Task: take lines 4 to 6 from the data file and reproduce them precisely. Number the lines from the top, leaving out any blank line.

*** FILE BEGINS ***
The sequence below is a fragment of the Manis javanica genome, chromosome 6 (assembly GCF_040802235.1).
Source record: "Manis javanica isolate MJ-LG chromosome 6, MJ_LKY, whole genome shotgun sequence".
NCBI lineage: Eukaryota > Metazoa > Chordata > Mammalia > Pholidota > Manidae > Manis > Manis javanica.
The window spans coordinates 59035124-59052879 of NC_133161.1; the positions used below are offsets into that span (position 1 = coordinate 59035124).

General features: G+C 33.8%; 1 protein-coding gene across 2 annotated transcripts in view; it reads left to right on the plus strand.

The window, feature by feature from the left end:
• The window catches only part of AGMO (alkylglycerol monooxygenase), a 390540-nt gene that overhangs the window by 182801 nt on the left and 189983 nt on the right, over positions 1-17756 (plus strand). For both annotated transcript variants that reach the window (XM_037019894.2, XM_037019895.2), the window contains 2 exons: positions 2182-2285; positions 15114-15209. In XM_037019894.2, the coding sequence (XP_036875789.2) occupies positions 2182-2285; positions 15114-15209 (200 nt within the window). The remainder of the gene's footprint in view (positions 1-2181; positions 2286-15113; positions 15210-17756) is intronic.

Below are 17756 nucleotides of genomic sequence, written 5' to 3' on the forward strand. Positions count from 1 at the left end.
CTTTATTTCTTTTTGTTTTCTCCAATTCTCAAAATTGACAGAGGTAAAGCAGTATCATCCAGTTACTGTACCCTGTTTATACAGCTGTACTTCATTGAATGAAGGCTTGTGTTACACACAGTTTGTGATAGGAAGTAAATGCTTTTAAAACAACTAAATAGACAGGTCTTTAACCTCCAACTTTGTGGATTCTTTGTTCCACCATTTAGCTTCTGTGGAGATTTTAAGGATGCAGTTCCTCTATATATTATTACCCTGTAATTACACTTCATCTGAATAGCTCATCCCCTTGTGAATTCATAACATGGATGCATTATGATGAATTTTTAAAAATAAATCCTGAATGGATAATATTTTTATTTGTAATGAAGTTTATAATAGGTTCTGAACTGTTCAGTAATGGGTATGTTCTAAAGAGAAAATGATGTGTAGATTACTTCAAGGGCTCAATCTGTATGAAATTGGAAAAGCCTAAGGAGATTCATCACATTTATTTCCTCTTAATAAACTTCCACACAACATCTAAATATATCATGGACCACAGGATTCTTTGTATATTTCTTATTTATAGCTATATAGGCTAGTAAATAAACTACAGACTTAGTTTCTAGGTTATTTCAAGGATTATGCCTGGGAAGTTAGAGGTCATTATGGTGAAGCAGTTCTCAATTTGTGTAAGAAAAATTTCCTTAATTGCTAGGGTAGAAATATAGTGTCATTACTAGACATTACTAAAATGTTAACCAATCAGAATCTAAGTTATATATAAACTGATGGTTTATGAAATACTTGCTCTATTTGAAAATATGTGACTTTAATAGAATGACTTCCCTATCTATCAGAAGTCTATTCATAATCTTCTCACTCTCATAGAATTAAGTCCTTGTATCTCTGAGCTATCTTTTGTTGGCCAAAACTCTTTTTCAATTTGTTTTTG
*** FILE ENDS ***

The window spans coordinates 59035124-59052879 of NC_133161.1; the positions used below are offsets into that span (position 1 = coordinate 59035124).

General features: G+C 33.8%; 1 protein-coding gene across 2 annotated transcripts in view; it reads left to right on the plus strand.

The window, feature by feature from the left end: